"The future ain't what it used to be."

Renting videos at Blockbuster in 1993

Cosmo

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Remember those Friday nights at Blockbuster? As soon as you pushed through those glass doors, a distinct scent met your nose – a mix of plastic, popcorn, and the faintest hint of electrical ozone from the rows of TVs previewing movies. The fluorescent lights hummed overhead, casting a glow on the countless VHS tapes that lined the shelves.


It wasn't just about the movies; it was the atmosphere. The soft rustling sounds of hands sifting through movie cases, the low murmurs of families debating their choices, and the occasional beeping of the checkout counter. It was a ritual, a communal experience now lost to time.

As I ambled through the aisles, choices loomed large: an outer-space odyssey, a belly laugh comedy, or perhaps, after weeks of anticipation, that elusive copy of Mortal Kombat for the SNES. And yes, amidst the troves of titles, there was that movie: Buffy the Vampire Slayer. My eyes darted, stealing glimpses of Kristy Swanson's captivating allure, all while praying my parents wouldn’t catch that lingering look.

But the crown jewel of the night? That game which beckoned with its siren call, guaranteeing a weekend of unparalleled digital escapism. Securing it felt like a win, a ticket to immerse in a pixelated realm, momentarily forgetting chores and the real world... until, inevitably, reality (or mom) knocked on the door.

There were missteps, of course. Games that promised much but delivered little. Yet, these minor letdowns only amplified the ecstasy of unearthing a genuine masterpiece on subsequent visits.

Despite the convenience of streaming, nothing can replicate the tactile allure and tangible magic of a visit to Blockbuster Video.
 
.... you talking about a timeline where movies were still good... great movies all through the 20 century.... even up until to 2016.... but in the current timeline movies are no longer movies... they are garbage
 
Remember those Friday nights at Blockbuster? As soon as you pushed through those glass doors, a distinct scent met your nose – a mix of plastic, popcorn, and the faintest hint of electrical ozone from the rows of TVs previewing movies. The fluorescent lights hummed overhead, casting a glow on the countless VHS tapes that lined the shelves.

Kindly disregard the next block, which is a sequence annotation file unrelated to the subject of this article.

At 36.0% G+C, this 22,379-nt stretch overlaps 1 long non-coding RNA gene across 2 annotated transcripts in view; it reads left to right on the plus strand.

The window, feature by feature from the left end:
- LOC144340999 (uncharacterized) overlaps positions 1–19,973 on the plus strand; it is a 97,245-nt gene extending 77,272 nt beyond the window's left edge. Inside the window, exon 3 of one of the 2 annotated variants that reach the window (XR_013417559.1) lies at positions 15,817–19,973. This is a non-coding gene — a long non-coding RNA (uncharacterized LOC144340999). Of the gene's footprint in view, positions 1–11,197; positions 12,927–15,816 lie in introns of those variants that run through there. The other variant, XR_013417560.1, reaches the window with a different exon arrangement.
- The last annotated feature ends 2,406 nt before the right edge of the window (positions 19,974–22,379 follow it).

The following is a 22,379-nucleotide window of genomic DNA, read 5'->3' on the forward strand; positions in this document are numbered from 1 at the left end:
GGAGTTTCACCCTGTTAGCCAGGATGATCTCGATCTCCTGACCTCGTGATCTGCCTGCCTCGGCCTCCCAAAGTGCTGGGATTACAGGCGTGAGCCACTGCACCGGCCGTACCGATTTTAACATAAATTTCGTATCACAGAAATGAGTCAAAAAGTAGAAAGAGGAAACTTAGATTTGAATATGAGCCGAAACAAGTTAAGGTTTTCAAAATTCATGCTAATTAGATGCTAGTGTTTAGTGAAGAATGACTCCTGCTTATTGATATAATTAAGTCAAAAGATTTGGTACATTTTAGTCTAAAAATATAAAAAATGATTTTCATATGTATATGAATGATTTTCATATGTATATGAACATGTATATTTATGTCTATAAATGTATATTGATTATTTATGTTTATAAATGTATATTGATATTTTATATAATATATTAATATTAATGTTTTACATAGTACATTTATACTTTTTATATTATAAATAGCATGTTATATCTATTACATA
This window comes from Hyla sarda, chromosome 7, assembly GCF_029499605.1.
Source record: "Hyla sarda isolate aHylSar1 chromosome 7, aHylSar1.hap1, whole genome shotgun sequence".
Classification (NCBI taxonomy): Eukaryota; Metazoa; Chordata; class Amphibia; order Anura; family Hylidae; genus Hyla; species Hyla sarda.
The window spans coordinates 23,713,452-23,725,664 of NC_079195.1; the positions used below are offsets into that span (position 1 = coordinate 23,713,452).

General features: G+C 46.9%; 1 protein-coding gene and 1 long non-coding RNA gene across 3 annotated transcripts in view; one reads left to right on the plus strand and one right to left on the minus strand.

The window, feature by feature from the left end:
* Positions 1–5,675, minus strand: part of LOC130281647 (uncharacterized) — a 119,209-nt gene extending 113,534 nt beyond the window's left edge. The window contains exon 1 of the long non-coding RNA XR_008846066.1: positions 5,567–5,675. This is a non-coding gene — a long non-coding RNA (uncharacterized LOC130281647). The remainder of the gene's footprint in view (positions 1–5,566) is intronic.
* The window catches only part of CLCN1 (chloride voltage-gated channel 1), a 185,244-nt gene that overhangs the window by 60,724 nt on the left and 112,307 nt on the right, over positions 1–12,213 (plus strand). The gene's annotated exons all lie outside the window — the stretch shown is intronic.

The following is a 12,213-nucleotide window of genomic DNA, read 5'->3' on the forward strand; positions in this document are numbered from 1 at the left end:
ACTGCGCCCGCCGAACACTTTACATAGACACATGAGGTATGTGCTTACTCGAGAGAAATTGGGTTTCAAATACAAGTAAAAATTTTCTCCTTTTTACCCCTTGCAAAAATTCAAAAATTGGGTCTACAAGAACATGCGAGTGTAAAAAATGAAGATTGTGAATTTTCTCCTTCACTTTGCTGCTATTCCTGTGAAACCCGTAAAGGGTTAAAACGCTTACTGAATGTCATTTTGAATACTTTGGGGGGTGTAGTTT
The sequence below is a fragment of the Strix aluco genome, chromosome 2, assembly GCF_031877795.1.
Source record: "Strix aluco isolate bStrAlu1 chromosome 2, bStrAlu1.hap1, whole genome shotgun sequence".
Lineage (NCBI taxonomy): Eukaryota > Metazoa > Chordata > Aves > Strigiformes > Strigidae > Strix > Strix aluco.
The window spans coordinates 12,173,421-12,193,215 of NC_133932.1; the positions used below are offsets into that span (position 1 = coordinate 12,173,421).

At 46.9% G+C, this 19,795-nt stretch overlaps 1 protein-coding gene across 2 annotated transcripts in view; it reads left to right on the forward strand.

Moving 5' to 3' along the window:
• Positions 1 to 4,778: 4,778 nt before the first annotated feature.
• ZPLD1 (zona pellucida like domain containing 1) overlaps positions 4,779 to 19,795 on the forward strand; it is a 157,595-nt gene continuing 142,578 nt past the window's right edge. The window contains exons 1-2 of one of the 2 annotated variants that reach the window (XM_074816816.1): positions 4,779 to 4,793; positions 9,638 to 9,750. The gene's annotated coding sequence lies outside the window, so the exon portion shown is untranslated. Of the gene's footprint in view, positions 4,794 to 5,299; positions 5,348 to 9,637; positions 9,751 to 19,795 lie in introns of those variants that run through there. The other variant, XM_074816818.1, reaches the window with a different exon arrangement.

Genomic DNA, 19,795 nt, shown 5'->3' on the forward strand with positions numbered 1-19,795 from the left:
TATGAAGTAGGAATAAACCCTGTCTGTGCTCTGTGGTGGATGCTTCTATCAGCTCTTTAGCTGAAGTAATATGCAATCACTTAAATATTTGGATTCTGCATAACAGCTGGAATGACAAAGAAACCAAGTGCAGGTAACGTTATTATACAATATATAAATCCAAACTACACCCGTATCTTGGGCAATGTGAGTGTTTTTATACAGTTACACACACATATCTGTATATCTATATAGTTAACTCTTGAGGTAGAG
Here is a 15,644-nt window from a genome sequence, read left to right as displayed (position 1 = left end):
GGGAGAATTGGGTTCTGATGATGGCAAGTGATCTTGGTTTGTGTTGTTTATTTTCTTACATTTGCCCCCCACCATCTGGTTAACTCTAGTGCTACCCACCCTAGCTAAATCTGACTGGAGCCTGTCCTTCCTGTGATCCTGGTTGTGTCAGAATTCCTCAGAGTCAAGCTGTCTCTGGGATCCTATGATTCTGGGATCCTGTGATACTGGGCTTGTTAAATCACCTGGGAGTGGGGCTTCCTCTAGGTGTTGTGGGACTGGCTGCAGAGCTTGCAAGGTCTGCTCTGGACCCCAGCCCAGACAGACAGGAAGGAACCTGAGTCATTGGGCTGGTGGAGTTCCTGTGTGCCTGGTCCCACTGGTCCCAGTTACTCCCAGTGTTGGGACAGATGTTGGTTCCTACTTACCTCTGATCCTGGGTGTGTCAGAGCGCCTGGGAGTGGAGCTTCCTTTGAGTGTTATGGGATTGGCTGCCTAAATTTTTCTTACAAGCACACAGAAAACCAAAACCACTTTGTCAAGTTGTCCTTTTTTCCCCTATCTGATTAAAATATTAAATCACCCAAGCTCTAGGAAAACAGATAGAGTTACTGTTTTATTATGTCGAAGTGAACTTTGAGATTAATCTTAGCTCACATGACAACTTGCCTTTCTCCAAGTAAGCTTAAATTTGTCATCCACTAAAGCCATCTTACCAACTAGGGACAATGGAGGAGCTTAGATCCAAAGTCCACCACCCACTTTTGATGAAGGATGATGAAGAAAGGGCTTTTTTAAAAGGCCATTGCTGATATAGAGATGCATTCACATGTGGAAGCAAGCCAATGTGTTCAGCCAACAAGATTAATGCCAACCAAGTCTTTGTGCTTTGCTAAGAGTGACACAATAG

It wasn't just about the movies; it was the atmosphere. The soft rustling sounds of hands sifting through movie cases, the low murmurs of families debating their choices, and the occasional beeping of the checkout counter. It was a ritual, a communal experience now lost to time.

As I ambled through the aisles, choices loomed large: an outer-space odyssey, a belly laugh comedy, or perhaps, after weeks of anticipation, that elusive copy of Mortal Kombat for the SNES. And yes, amidst the troves of titles, there was that movie: Buffy the Vampire Slayer. My eyes darted, stealing glimpses of Kristy Swanson's captivating allure, all while praying my parents wouldn’t catch that lingering look.

But the crown jewel of the night? That game which beckoned with its siren call, guaranteeing a weekend of unparalleled digital escapism. Securing it felt like a win, a ticket to immerse in a pixelated realm, momentarily forgetting chores and the real world... until, inevitably, reality (or mom) knocked on the door.

There were missteps, of course. Games that promised much but delivered little. Yet, these minor letdowns only amplified the ecstasy of unearthing a genuine masterpiece on subsequent visits.

Despite the convenience of streaming, nothing can replicate the tactile allure and tangible magic of a visit to Blockbuster Video.
So many times I'd be on the phone with my wife as she torpedoed suggestion after suggestion lolol.
 
We had one at the bottom of the hill, so junior high me could ride down there on my yellow BMX in 10 or 15 minutes.

I'd spend like three hours gawking at all the different games, and you can only go by what's on the back of the box... So I rented a lot of turds. To this day, I'll never understand why I rented Superman 64 more than once.

Joke's on them though, now it's a hardware store:

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Not Blockbuster, but I remember going to the video club as a kid. We'd rent NES and SNES games.

The best games they had were mostly Super Mario RPG, the Donkey Kong Country games. Top Gear, Mortal Kombat. Good memories. :)

Later as teenagers, when the place was quiet, we'd sometimes take quick peek at the p0rn0 VHS tapes hidden behind a small cabinet door, in the corner. Exciting 90s times! lol
 
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